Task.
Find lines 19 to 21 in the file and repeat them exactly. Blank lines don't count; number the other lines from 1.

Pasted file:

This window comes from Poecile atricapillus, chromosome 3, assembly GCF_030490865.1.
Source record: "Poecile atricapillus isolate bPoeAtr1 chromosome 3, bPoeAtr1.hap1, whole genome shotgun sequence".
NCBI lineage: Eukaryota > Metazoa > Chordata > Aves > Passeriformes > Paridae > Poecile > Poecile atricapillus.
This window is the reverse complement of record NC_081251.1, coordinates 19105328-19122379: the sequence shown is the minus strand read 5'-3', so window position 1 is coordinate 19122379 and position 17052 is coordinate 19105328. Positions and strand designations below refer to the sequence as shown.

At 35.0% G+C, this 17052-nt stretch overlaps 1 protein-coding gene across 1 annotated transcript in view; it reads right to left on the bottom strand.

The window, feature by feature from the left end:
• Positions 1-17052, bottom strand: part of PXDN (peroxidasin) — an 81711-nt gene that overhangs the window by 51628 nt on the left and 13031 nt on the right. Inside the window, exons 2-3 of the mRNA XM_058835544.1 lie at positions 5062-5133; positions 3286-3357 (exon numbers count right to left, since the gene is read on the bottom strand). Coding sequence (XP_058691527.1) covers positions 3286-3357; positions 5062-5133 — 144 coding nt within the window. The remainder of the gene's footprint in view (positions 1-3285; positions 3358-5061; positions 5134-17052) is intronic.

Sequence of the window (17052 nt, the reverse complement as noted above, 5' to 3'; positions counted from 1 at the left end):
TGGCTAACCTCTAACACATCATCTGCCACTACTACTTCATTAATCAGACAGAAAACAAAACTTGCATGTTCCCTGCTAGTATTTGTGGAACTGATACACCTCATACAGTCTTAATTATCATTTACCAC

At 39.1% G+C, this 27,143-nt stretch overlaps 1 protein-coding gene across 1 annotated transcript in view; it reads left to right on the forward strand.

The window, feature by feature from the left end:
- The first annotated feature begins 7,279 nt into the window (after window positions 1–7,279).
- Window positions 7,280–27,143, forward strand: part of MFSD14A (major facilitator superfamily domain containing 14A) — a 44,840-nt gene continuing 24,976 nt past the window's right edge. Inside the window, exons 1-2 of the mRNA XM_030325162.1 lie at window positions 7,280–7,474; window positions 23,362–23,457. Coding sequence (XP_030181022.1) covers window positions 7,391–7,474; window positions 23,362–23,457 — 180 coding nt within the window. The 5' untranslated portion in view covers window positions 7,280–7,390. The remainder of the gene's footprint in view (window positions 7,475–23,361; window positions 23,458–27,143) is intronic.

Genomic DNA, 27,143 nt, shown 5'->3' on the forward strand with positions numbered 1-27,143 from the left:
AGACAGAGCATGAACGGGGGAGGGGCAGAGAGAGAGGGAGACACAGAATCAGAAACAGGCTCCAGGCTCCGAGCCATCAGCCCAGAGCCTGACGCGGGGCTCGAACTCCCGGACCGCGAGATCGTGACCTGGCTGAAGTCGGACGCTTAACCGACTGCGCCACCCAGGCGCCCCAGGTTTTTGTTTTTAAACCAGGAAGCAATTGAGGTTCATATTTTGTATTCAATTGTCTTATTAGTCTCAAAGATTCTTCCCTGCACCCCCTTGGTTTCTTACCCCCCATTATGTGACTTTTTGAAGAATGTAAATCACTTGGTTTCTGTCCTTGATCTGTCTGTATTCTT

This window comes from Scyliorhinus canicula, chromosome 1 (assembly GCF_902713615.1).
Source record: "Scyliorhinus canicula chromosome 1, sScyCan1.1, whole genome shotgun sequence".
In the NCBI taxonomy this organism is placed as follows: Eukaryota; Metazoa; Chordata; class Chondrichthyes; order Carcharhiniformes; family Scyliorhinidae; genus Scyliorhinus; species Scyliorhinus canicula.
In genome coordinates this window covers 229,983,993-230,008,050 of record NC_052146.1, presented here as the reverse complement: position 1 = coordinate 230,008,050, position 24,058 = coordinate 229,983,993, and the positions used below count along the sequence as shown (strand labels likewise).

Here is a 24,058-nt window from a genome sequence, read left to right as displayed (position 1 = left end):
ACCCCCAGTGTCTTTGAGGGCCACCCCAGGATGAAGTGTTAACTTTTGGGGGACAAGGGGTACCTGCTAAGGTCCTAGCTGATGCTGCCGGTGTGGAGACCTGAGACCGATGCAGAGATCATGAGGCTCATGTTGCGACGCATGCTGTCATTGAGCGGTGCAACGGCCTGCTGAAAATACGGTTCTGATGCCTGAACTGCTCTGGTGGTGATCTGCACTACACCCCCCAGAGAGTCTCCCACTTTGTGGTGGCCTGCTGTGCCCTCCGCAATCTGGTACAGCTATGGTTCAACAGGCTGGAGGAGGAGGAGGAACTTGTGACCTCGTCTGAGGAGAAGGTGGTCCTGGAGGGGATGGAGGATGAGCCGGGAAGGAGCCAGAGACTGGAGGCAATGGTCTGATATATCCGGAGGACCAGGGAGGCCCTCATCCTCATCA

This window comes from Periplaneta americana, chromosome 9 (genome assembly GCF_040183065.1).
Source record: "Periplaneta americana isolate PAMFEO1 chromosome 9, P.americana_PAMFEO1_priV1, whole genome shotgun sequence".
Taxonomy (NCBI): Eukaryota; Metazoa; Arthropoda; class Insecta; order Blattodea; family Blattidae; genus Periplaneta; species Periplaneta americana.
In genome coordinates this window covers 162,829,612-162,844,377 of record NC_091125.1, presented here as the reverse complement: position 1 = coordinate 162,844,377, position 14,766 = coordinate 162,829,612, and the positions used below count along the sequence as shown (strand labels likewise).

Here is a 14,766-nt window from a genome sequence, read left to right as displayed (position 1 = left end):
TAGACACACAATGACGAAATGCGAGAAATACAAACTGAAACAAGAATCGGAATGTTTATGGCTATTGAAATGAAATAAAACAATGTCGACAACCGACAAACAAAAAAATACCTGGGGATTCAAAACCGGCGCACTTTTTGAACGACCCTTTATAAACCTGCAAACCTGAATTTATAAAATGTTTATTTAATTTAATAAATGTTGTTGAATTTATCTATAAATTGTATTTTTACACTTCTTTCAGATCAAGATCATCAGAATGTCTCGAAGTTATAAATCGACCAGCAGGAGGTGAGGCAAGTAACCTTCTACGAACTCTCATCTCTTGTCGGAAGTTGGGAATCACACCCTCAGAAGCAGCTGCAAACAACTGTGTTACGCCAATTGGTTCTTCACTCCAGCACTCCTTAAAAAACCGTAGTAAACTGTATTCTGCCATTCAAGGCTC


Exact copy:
In genome coordinates this window covers 229,983,993-230,008,050 of record NC_052146.1, presented here as the reverse complement: position 1 = coordinate 230,008,050, position 24,058 = coordinate 229,983,993, and the positions used below count along the sequence as shown (strand labels likewise).

Here is a 24,058-nt window from a genome sequence, read left to right as displayed (position 1 = left end):
ACCCCCAGTGTCTTTGAGGGCCACCCCAGGATGAAGTGTTAACTTTTGGGGGACAAGGGGTACCTGCTAAGGTCCTAGCTGATGCTGCCGGTGTGGAGACCTGAGACCGATGCAGAGATCATGAGGCTCATGTTGCGACGCATGCTGTCATTGAGCGGTGCAACGGCCTGCTGAAAATACGGTTCTGATGCCTGAACTGCTCTGGTGGTGATCTGCACTACACCCCCCAGAGAGTCTCCCACTTTGTGGTGGCCTGCTGTGCCCTCCGCAATCTGGTACAGCTATGGTTCAACAGGCTGGAGGAGGAGGAGGAACTTGTGACCTCGTCTGAGGAGAAGGTGGTCCTGGAGGGGATGGAGGATGAGCCGGGAAGGAGCCAGAGACTGGAGGCAATGGTCTGATATATCCGGAGGACCAGGGAGGCCCTCATCCTCATCA